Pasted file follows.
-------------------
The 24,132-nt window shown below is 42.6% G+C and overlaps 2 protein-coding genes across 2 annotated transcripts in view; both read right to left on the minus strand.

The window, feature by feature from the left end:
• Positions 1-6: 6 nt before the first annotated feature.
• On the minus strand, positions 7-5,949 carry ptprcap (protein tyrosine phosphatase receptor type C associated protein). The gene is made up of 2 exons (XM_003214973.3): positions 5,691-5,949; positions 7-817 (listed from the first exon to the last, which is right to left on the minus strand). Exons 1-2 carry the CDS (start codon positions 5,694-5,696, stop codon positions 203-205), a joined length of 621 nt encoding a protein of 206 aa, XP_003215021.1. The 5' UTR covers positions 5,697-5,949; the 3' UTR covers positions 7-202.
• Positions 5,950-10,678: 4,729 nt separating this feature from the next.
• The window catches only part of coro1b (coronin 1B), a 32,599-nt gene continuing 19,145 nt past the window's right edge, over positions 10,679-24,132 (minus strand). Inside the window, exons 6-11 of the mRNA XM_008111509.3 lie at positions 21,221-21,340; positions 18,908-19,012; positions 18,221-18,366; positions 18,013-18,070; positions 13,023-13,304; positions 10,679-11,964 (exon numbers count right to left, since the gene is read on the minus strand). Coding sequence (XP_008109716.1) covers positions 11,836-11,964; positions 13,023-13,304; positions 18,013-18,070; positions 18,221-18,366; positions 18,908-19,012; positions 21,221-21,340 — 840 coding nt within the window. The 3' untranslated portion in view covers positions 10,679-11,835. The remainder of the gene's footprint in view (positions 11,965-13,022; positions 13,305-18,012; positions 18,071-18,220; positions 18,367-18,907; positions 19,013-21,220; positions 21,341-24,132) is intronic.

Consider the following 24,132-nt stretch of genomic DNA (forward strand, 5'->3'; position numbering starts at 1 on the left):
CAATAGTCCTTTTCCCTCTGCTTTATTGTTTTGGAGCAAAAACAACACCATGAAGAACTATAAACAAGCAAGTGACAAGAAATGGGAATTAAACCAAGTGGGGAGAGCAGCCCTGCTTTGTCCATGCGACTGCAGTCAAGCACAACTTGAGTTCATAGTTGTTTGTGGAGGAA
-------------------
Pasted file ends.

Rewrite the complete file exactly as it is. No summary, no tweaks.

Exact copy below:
The 24,132-nt window shown below is 42.6% G+C and overlaps 2 protein-coding genes across 2 annotated transcripts in view; both read right to left on the minus strand.

The window, feature by feature from the left end:
• Positions 1-6: 6 nt before the first annotated feature.
• On the minus strand, positions 7-5,949 carry ptprcap (protein tyrosine phosphatase receptor type C associated protein). The gene is made up of 2 exons (XM_003214973.3): positions 5,691-5,949; positions 7-817 (listed from the first exon to the last, which is right to left on the minus strand). Exons 1-2 carry the CDS (start codon positions 5,694-5,696, stop codon positions 203-205), a joined length of 621 nt encoding a protein of 206 aa, XP_003215021.1. The 5' UTR covers positions 5,697-5,949; the 3' UTR covers positions 7-202.
• Positions 5,950-10,678: 4,729 nt separating this feature from the next.
• The window catches only part of coro1b (coronin 1B), a 32,599-nt gene continuing 19,145 nt past the window's right edge, over positions 10,679-24,132 (minus strand). Inside the window, exons 6-11 of the mRNA XM_008111509.3 lie at positions 21,221-21,340; positions 18,908-19,012; positions 18,221-18,366; positions 18,013-18,070; positions 13,023-13,304; positions 10,679-11,964 (exon numbers count right to left, since the gene is read on the minus strand). Coding sequence (XP_008109716.1) covers positions 11,836-11,964; positions 13,023-13,304; positions 18,013-18,070; positions 18,221-18,366; positions 18,908-19,012; positions 21,221-21,340 — 840 coding nt within the window. The 3' untranslated portion in view covers positions 10,679-11,835. The remainder of the gene's footprint in view (positions 11,965-13,022; positions 13,305-18,012; positions 18,071-18,220; positions 18,367-18,907; positions 19,013-21,220; positions 21,341-24,132) is intronic.

Consider the following 24,132-nt stretch of genomic DNA (forward strand, 5'->3'; position numbering starts at 1 on the left):
CAATAGTCCTTTTCCCTCTGCTTTATTGTTTTGGAGCAAAAACAACACCATGAAGAACTATAAACAAGCAAGTGACAAGAAATGGGAATTAAACCAAGTGGGGAGAGCAGCCCTGCTTTGTCCATGCGACTGCAGTCAAGCACAACTTGAGTTCATAGTTGTTTGTGGAGGAA